By George Harvey
Bob Irving, of R.H. Irving HomeBuilders in Salisbury, New Hampshire, has been building high performance homes for over thirty years. His goal for that whole time has been to build homes that are exceptionally efficient and sustainable, while being comfortable and affordable.
If you believe that makes R.H. Irving one of the most knowledgeable experts of passive or net-zero energy homes in New England, your opinion has been confirmed. NHSaves gave R.H. Irving the first place award for its 2017 Drive to Net Zero Home Competition, for work completed on a home in Cornish, New Hampshire. NHSaves was created by the utilities to provide the information, support, and incentives so customers could save energy, reduce costs, and protect the environment. The awards it gives are intended to help further those goals. This is the first time this particular award has been given.
As with most buildings, the Cornish house was an effort undertaken by a number of people and organizations. Kaplan Thompson Architects of Portland Maine, a firm specializing in beautiful, net-zero energy buildings, provided the original design. Green Energy Times has run articles about their work, most recently in the “The ‘Greenest Building’ in Portland, Maine,” which appeared in August, 2017 (bit.ly/greenest-in-portland).
Preferred Building Systems, of Claremont, New Hampshire, produced the modules for the building in their factory. They custom build highly-efficient building modules. Readers should understand that building modules in a factory has a number of advantages over construction from scratch at the building site. Custom building modules can also mean that the design is unique to the building.
Interestingly, one of the important contributors to building the Cornish House was the owner. He took a hands-on approach in a number of building systems, including the insulation and installation of solar panels.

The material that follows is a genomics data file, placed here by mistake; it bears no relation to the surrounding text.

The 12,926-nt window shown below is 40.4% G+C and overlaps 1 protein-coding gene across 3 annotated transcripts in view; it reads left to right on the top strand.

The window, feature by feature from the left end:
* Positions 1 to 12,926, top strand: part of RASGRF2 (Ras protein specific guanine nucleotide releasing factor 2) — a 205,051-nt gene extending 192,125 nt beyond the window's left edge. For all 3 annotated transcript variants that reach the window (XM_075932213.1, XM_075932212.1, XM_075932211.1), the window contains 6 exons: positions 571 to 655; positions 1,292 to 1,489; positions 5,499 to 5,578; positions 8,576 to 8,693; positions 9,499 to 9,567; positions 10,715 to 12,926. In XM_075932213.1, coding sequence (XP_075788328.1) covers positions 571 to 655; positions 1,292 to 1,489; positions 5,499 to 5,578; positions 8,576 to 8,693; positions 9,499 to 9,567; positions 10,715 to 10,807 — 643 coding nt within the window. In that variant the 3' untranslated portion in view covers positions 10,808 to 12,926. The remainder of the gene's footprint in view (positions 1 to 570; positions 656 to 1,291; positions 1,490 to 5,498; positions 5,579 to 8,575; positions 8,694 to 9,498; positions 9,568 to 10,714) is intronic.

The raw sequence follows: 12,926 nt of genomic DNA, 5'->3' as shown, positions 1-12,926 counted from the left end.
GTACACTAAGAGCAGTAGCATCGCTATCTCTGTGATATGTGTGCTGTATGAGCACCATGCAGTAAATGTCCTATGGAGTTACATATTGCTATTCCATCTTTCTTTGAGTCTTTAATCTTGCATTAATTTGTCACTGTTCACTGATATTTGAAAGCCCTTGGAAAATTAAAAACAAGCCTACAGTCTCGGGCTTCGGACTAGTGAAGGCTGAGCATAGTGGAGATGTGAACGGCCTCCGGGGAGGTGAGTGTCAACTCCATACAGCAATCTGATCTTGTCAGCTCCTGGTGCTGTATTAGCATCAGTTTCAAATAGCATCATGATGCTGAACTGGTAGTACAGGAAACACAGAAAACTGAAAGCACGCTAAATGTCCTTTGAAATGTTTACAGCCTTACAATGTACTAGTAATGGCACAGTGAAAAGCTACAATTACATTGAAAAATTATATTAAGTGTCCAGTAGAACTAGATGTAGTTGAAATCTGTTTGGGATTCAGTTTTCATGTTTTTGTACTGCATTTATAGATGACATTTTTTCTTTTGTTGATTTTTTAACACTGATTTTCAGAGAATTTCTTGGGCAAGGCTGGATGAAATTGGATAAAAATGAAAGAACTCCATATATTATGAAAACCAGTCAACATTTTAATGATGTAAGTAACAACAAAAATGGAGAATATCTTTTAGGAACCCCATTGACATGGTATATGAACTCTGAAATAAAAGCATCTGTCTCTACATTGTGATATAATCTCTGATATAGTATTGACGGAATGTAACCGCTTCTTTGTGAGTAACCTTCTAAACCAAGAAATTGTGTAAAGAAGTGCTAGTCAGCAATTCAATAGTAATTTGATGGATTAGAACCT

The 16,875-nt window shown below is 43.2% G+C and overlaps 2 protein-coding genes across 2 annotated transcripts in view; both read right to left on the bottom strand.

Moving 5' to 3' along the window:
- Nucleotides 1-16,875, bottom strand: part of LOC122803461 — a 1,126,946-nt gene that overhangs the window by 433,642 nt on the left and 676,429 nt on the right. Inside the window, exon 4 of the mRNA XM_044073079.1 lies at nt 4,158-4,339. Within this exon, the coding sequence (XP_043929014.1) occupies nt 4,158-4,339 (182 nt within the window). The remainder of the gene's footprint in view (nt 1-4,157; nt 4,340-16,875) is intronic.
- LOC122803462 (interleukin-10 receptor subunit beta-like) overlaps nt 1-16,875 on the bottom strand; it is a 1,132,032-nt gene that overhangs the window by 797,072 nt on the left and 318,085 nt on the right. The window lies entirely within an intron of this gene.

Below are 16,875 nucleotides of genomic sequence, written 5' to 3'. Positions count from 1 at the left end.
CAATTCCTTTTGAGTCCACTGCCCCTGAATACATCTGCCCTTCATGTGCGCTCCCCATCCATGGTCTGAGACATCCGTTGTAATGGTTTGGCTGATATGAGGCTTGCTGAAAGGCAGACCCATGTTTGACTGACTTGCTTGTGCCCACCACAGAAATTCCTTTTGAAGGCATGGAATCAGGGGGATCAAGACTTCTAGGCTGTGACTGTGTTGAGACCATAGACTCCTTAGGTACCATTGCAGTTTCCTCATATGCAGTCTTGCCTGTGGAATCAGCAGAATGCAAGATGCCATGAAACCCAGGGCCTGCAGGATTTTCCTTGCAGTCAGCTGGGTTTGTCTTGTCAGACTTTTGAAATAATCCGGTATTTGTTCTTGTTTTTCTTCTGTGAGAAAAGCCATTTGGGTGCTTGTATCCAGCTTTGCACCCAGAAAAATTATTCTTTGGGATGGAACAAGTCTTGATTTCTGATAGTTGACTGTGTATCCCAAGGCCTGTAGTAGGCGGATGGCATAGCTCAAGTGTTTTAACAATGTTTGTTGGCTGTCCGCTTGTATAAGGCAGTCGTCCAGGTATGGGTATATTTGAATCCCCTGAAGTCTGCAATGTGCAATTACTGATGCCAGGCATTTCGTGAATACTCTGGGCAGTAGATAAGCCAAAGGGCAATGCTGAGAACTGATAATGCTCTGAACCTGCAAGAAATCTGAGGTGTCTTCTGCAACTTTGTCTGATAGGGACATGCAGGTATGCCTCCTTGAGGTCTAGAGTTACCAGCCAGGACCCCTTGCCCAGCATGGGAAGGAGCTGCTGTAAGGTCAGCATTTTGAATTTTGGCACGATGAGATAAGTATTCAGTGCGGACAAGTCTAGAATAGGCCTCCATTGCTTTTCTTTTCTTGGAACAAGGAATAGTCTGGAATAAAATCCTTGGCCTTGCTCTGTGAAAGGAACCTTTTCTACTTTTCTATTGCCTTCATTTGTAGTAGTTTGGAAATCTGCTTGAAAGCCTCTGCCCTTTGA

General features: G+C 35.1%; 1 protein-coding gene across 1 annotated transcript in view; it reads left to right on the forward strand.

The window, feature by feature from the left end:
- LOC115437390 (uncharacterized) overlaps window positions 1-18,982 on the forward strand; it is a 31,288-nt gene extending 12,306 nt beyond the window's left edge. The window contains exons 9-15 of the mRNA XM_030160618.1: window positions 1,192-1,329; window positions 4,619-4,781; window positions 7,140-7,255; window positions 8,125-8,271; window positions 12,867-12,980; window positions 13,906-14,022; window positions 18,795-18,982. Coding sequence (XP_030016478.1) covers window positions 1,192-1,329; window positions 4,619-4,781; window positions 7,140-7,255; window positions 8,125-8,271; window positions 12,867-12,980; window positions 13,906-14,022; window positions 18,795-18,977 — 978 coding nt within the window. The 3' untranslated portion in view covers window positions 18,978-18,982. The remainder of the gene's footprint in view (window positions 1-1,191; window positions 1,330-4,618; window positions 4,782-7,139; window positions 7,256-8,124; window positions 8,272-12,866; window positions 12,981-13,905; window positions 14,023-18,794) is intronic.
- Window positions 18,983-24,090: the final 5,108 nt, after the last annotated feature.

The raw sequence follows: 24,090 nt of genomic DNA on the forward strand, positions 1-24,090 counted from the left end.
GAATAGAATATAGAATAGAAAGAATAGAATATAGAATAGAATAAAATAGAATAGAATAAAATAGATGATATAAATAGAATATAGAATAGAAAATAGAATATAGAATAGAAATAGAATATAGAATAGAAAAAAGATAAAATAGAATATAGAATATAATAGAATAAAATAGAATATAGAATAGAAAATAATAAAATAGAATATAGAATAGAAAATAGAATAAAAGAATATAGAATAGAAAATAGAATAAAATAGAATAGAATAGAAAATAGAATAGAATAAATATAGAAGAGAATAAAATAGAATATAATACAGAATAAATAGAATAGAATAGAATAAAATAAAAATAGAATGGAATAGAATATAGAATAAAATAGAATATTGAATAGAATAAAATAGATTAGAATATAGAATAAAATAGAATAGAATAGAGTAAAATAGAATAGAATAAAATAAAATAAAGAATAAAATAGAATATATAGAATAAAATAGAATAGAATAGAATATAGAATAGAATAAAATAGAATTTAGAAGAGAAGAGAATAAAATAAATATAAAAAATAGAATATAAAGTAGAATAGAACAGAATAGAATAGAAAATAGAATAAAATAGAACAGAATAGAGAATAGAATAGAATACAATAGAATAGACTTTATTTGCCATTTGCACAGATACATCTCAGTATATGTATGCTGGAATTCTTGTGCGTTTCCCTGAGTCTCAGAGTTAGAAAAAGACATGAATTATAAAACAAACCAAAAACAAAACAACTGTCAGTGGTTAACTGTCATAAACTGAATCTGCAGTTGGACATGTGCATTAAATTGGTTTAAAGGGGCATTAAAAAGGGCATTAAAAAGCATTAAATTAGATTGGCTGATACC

The problem of getting all the activities of all parties coordinated is a job that requires a good manager and is not always easy. In this case Bob Irving undertook to see the job was done right and brought it to completion. In this job, his award speaks to his success.
The award from NHSaves was based largely on its score under the Home Energy Rating System, commonly called the HERS rating. The HERS rating is based on evaluation of the house for energy use against a reference home with a HERS rating of 100. Older buildings tend to have much higher ratings, and modern, efficient houses have much lower ratings. A home using net-zero energy, so the amount of energy it uses over the course of a year is equal to the amount it produces, has a rating of 0.
The Cornish House has a HERS rating of -16. That means that the home’s utility bill might well be negative, even offsetting the cost of connect fees. If batteries are installed, the house could go off the grid without much difficulty.
R.H. Irving’s award does not tell the full story, however, so there are a few things left to add. Cornish House is pretty enough that Bob Irving says it is one of his favorites. The owners have said they are delighted. And we at Green Energy Times are impressed.
R.H. Irving’s web page is rhirvinghomebuilders.com